Sky News has learnt that Tom Martin?, who has been managing the SFO’s sprawling probe into Unaoil, a Monaco-based oil consultancy, was suspended within the last few weeks for gross misconduct.
The details of any alleged wrongdoing by Mr Martin were unclear this weekend, including whether or not it relates to the Unaoil case.
Two people close to the SFO said they were aware of rumours of his suspension but that they had not been notified of the reasons for it.
Mr Martin, who has been a case controller and senior lawyer at the fraud-busting agency for just over four years, could not be reached for comment.
Emails to him were responded to with an automatic reply saying: “I am not in the office at present. Please contact a member of the relevant case team for further assistance.”
Mr Martin was previously a lawyer at the Financial Reporting Council, the accountancy watchdog, where he also spent four years.
The SFO’s case against Unaoil is one of the agency’s largest criminal investigations, and has led to a number of charges against the company and individuals in relation to payments made to secure a $733m (£574m) pipeline construction project in Iraq.
Criminal proceedings against the company were launched in June following a two-year inquiry? which began after the Melbourne-based newspaper The Age published reports about companies’ use of consultants to win contracts in regions including the Middle East.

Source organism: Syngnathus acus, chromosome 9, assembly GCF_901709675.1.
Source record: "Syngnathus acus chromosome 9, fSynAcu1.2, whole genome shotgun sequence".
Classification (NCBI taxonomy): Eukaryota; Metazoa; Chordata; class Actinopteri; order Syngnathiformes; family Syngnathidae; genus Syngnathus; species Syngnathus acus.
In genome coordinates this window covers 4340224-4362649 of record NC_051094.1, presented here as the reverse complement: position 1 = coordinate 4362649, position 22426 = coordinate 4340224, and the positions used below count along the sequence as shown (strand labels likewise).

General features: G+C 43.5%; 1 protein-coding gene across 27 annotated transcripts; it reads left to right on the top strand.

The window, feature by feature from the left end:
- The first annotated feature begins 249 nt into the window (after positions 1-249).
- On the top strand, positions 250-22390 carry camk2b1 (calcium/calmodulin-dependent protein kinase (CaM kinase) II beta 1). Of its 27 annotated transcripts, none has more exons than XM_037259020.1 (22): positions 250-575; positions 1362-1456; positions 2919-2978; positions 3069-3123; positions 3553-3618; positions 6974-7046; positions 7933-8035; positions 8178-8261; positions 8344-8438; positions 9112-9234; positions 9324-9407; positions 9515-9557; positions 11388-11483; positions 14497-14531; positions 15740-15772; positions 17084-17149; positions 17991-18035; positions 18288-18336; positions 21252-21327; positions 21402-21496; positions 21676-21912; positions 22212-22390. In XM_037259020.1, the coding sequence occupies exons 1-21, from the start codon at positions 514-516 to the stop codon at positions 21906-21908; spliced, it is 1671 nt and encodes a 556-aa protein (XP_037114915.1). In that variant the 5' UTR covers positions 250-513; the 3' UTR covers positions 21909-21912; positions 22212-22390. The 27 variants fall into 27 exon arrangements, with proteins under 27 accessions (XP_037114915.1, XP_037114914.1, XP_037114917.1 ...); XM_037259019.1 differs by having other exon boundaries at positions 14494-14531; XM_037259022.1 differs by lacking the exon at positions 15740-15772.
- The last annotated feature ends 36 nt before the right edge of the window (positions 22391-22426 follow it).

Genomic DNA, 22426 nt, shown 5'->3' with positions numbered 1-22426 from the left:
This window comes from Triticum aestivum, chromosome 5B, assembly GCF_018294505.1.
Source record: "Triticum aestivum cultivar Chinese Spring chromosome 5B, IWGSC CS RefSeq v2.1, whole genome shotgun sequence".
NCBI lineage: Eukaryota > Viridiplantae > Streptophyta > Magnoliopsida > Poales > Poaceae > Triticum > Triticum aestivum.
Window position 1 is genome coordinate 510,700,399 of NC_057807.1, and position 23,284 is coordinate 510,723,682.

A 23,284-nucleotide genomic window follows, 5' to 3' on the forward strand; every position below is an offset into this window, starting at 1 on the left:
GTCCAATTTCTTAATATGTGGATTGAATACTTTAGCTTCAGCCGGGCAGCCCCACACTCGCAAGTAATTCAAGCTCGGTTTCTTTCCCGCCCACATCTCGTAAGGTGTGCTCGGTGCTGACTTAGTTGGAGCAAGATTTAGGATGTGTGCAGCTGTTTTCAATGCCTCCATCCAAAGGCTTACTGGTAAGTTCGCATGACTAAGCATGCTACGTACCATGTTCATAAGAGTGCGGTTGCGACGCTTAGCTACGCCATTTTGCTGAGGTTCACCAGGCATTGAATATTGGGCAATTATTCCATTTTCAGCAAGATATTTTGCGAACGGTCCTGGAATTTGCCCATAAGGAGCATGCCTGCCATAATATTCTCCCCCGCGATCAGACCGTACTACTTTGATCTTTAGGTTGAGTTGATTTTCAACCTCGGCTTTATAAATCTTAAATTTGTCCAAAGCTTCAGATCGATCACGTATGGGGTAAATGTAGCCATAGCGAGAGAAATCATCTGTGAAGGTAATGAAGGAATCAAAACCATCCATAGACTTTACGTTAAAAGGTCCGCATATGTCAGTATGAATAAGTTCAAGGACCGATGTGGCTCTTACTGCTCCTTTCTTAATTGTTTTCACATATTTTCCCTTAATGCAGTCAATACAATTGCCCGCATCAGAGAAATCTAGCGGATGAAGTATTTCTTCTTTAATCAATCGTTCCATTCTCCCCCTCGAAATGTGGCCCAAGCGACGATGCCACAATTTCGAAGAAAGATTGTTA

The Unaoil case will be among the most important inherited by Lisa Osofsky, a veteran of roles fighting financial crime?, when she replaces David Green as the SFO’s director, David Green, next month.
A dual UK-US citizen, ?Ms Osofsky was appointed by Jeremy Wright, the-then Attorney-General, in June.
The SFO is continuing to proceed with criminal cases against a number of former Barclays directors over its emergency fundraisings during the 2008 financial crisis.
Last month, it applied to the High Court to reinstate charges against the bank itself in relation to the same investigation.
Other blue-chip corporate names which have been targeted by the SFO in recent years include GlaxoSmithKline, Rolls-Royce and Tesco.
The agenc?y has been facing a battle for survival, with Prime Minister Theresa May a strong advocate of merging it into the National Crime Agency during her previous tenure as Home Secretary.
The SFO has been reprieved, however, and now appears to have been assured of an independent future.
At the time of her appointment, Ms Osofsky said she had “always supported an independent SFO and I still support and independent SFO”.
She added: “I didn’t take this job to report to the NCA.”
The SFO declined to comment on Sunday, while Unaoil did not respond to a request for comment.